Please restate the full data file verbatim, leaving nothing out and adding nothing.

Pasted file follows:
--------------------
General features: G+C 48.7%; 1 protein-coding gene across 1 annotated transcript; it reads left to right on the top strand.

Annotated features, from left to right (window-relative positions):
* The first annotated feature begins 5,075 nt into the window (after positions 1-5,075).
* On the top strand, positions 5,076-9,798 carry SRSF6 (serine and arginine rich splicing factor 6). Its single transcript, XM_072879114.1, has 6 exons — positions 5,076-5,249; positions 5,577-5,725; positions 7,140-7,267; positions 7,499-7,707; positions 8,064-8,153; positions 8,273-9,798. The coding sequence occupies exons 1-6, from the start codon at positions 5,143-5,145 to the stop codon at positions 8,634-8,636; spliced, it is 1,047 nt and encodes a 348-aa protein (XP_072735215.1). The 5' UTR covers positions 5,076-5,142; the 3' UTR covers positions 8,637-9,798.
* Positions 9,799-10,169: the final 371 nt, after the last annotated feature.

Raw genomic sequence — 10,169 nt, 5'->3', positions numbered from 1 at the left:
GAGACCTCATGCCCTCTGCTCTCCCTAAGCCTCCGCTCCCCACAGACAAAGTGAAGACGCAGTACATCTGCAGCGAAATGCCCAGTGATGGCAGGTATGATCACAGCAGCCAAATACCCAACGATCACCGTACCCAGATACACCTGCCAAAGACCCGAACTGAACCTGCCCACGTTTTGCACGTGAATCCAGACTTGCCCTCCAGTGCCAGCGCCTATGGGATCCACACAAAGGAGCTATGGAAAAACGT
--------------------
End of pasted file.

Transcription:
General features: G+C 48.7%; 1 protein-coding gene across 1 annotated transcript; it reads left to right on the top strand.

Annotated features, from left to right (window-relative positions):
* The first annotated feature begins 5,075 nt into the window (after positions 1-5,075).
* On the top strand, positions 5,076-9,798 carry SRSF6 (serine and arginine rich splicing factor 6). Its single transcript, XM_072879114.1, has 6 exons — positions 5,076-5,249; positions 5,577-5,725; positions 7,140-7,267; positions 7,499-7,707; positions 8,064-8,153; positions 8,273-9,798. The coding sequence occupies exons 1-6, from the start codon at positions 5,143-5,145 to the stop codon at positions 8,634-8,636; spliced, it is 1,047 nt and encodes a 348-aa protein (XP_072735215.1). The 5' UTR covers positions 5,076-5,142; the 3' UTR covers positions 8,637-9,798.
* Positions 9,799-10,169: the final 371 nt, after the last annotated feature.

Raw genomic sequence — 10,169 nt, 5'->3', positions numbered from 1 at the left:
GAGACCTCATGCCCTCTGCTCTCCCTAAGCCTCCGCTCCCCACAGACAAAGTGAAGACGCAGTACATCTGCAGCGAAATGCCCAGTGATGGCAGGTATGATCACAGCAGCCAAATACCCAACGATCACCGTACCCAGATACACCTGCCAAAGACCCGAACTGAACCTGCCCACGTTTTGCACGTGAATCCAGACTTGCCCTCCAGTGCCAGCGCCTATGGGATCCACACAAAGGAGCTATGGAAAAACGT